The terrible snowmobiling accident that paralyzed Whitehorse’s Darryl Tait, 19, has sent shockwaves through the sledding community.
While it has brought together the already closeknit community in an effort to help Tait and his family in this dark time, it has also forced world-class sledders like Tait to re-examine the dangers of their chosen profession.
“For our riders it’s kind of an eye-opener, like a lot of them realized that something like this could happen to them, doing what we do,” said Blake Wildfong, Tait’s friend and fellow sledder. “So for some of them it’s a reality check. They have to sit back and assess their own careers, decide what’s important to them and what level of commitment they want to make as professional riders.”
Tait was badly injured while performing a backflip on his snowmobile at a sledding demonstration in New Hampshire on October 11. Unable to complete the flip – possibly because of a mechanical malfunction – Tait was crushed by his sled.
Because of the damage to his lungs in the accident, one being punctured and the other collapsed, doctors waited for Tait to be removed from a respirator before performing back surgery. After the surgery, it was confirmed by doctors that Tait had severed his spinal cord during the accident and was now paralyzed from the chest down.
Tait was transported via a medevac flight to the Vancouver General Hospital on October 26 where he will receive further treatment and eventually attend a rehab centre.
In direct response to Tait’s accident, Wildfong has established the Northern Freestyle Snowmobile Coalition (NFSC), in which he and other professional sledders with Summit Savages and Sled Porn, snowmobile merchandise and video producers, will conduct clinics for youth on safe riding practices, safety gear, avalanche precautions and other life-saving skills.
The non-profit society also facilitates a program called the Rider Down Fund that raises money for the Tait family, which has suffered a “huge financial burden they have incurred from the hospital in Boston,” said Wildfong.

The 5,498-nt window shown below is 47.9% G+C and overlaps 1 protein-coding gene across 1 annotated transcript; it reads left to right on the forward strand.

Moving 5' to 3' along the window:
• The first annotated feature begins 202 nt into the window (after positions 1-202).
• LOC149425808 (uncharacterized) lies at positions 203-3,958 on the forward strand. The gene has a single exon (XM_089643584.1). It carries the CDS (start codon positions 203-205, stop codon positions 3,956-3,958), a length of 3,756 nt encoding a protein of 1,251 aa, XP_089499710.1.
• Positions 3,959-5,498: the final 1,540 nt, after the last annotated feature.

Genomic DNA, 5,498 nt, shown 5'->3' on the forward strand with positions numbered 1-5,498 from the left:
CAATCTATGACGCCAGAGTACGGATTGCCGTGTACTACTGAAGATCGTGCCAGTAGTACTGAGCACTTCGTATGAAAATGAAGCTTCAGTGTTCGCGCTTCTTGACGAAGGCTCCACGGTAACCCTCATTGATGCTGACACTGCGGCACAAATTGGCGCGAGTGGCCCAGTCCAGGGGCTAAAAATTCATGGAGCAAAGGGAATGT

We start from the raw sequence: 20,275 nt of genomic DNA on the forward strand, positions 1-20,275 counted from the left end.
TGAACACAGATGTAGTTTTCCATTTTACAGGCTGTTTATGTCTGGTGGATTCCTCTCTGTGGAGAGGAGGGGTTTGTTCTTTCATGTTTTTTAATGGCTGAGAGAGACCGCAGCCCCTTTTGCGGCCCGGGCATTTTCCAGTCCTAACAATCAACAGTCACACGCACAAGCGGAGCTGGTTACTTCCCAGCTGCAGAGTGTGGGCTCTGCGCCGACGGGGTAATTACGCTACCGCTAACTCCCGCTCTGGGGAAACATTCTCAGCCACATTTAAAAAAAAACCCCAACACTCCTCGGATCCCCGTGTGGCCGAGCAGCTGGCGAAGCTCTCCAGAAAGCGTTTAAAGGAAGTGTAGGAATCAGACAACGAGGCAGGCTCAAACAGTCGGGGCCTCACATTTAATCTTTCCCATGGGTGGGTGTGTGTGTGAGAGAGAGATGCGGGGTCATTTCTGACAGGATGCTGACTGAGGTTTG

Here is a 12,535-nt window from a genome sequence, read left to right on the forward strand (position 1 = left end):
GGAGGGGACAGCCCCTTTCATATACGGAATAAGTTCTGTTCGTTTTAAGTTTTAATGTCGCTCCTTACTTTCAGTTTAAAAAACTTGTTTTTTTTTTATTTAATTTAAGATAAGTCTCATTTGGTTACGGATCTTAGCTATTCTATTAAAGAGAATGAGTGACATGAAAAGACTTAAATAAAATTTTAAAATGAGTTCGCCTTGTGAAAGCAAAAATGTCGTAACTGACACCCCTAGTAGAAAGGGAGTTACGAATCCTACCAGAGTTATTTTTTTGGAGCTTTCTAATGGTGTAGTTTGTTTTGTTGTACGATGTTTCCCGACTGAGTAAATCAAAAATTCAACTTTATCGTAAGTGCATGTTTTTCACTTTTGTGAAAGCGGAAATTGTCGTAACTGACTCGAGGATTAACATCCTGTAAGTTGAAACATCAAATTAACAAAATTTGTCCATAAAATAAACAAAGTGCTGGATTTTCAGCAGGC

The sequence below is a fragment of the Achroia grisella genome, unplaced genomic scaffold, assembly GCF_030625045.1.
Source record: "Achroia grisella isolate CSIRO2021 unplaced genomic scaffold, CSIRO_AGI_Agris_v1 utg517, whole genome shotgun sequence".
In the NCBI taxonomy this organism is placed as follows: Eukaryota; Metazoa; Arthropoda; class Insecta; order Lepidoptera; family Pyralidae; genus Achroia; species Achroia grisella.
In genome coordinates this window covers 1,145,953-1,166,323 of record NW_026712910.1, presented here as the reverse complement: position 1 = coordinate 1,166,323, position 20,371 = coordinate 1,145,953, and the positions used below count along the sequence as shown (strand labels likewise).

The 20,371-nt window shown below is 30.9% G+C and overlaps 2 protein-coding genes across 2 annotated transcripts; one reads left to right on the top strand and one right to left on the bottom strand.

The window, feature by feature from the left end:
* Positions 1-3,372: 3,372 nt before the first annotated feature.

“I don’t know the particulars, but I know he had insurance going down and they’re going to have some sort of legal battle with the insurance company. I’m not sure what the final tally was, but it was close to three-quarters of a million dollars.
“Basically we’re trying to accumulate as much money as possible to help out the family because they just took on a giant financial burden by having Darryl stuck in a hospital in Boston for two and a half weeks,” he said.
The fundraising initiative is also getting help from some of the biggest names in snowmobiling.
Dane Fergusson and Corey Davis, both X-Games gold medalists and friends of Tait’s, are donating their X-Games gold medals to the NFSC for an on-line auction during the Winter X-Games in Aspen, Colorado, at the start of the New Year.
Local snowmobiler Ross Mercer, who has held world records for longest snowmobile jump, is auctioning off the team Canada Olympic jersey he wore in his most recent record setting jump, footage of which can be found on YouTube. He is also donating his customized snowmobile panels for the auction.
“The NFSC is going to have an on-line web-store basically where the proceeds will go the coalition, but then we’ll be funneling it towards the Tait family for now,” said Wildfong. “(Mercer, Fergusson and Davis will) donate autographed prints and sell them on-line for 20 bucks, or something like that, and all the proceeds will go to the family.”
X-Games riders will also put Tait recovery fund decals on their mobiles and the coalition will be selling Darryl Tait T-shirts on-line and at events.
In the immediate future Coaster’s Bar and Grill will be holding two fundraiser events, this weekend on Friday and Saturday night starting at 9 p.m., with a minimum donation of five dollars at the door. At the events there will be a silent auction, entertainment provided by local DJ Kill Da DJ and footage of Tait in action.
“We’re going to put together a video reel of things Darryl has done and explain what has happened to him so that people unaware will know,” said Wildfong. “(The video) will be playing throughout the entire evening.
“He was one of our riders for Summitt Savages and for Sub Porn, so he rode with us all last winter and he was one of the best backcountry, freestyle snowmobile riders.”
For those unable to attend this weekend’s fundraising events, donations for the Tait family can be made at Whitehorse’s Canada Trust branch or cheques made out to the Northern Freestyle Snowmobile Coalition can be dropped off at Pizza Hut in downtown Whitehorse.
Contact Tom Patrick at